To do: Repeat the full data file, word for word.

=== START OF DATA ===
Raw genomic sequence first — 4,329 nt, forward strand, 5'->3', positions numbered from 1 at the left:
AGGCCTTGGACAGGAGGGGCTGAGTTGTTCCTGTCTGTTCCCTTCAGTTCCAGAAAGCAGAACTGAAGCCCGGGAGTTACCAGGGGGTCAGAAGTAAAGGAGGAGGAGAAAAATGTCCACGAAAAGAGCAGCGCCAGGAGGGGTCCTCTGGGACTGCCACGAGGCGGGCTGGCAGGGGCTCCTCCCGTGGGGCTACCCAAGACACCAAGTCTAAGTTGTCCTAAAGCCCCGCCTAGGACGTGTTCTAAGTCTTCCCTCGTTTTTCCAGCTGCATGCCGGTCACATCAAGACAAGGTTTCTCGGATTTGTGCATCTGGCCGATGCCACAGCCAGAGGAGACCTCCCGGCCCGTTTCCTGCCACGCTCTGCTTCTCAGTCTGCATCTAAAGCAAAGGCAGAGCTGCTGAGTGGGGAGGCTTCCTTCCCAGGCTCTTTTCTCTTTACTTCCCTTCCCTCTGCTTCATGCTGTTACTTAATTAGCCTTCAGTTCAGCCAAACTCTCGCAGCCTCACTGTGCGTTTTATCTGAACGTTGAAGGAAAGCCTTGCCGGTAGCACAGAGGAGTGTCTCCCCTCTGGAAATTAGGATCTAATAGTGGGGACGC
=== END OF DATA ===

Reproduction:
Raw genomic sequence first — 4,329 nt, forward strand, 5'->3', positions numbered from 1 at the left:
AGGCCTTGGACAGGAGGGGCTGAGTTGTTCCTGTCTGTTCCCTTCAGTTCCAGAAAGCAGAACTGAAGCCCGGGAGTTACCAGGGGGTCAGAAGTAAAGGAGGAGGAGAAAAATGTCCACGAAAAGAGCAGCGCCAGGAGGGGTCCTCTGGGACTGCCACGAGGCGGGCTGGCAGGGGCTCCTCCCGTGGGGCTACCCAAGACACCAAGTCTAAGTTGTCCTAAAGCCCCGCCTAGGACGTGTTCTAAGTCTTCCCTCGTTTTTCCAGCTGCATGCCGGTCACATCAAGACAAGGTTTCTCGGATTTGTGCATCTGGCCGATGCCACAGCCAGAGGAGACCTCCCGGCCCGTTTCCTGCCACGCTCTGCTTCTCAGTCTGCATCTAAAGCAAAGGCAGAGCTGCTGAGTGGGGAGGCTTCCTTCCCAGGCTCTTTTCTCTTTACTTCCCTTCCCTCTGCTTCATGCTGTTACTTAATTAGCCTTCAGTTCAGCCAAACTCTCGCAGCCTCACTGTGCGTTTTATCTGAACGTTGAAGGAAAGCCTTGCCGGTAGCACAGAGGAGTGTCTCCCCTCTGGAAATTAGGATCTAATAGTGGGGACGC